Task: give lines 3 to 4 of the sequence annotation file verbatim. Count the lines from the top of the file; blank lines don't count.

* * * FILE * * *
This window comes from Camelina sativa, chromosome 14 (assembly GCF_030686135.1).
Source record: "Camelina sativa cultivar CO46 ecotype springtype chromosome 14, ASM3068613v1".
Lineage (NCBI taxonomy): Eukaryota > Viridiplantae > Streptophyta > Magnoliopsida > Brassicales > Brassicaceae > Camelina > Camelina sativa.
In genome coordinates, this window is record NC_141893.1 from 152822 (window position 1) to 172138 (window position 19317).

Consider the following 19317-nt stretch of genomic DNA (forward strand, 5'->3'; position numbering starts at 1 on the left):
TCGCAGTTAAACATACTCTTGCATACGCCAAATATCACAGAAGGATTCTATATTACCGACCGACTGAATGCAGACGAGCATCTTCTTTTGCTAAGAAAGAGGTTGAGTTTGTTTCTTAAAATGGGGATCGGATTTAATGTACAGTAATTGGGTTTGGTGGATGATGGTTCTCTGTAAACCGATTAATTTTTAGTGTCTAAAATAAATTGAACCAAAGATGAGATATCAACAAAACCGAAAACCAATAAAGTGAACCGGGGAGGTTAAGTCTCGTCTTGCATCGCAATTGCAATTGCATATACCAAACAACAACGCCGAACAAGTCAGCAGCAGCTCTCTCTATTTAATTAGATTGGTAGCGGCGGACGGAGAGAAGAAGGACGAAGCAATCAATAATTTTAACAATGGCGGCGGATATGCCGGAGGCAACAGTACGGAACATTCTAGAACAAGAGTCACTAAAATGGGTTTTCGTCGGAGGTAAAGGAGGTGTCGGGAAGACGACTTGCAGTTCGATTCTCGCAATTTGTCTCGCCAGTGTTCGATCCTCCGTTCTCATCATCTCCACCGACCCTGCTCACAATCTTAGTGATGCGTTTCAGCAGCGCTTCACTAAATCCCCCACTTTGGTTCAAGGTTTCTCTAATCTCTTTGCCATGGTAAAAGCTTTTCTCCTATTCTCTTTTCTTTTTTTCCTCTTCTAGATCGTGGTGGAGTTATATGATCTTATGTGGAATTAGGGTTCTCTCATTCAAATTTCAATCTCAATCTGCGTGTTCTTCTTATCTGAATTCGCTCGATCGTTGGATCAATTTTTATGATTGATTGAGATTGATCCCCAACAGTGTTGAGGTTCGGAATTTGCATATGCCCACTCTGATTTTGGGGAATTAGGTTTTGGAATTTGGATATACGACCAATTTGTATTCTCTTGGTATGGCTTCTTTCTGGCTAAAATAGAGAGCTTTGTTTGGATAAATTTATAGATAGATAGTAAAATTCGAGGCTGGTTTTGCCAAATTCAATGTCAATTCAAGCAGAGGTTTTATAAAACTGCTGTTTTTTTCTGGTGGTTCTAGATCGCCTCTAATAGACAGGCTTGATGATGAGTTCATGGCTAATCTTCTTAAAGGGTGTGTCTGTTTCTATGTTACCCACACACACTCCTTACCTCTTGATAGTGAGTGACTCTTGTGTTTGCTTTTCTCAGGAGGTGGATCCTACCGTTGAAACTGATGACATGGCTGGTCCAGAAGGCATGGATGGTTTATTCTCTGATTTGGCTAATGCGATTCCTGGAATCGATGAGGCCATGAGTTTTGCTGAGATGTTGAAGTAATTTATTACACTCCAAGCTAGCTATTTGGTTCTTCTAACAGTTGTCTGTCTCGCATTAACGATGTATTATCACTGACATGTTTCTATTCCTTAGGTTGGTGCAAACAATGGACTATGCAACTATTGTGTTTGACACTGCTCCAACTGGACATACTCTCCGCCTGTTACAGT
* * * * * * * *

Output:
Lineage (NCBI taxonomy): Eukaryota > Viridiplantae > Streptophyta > Magnoliopsida > Brassicales > Brassicaceae > Camelina > Camelina sativa.
In genome coordinates, this window is record NC_141893.1 from 152822 (window position 1) to 172138 (window position 19317).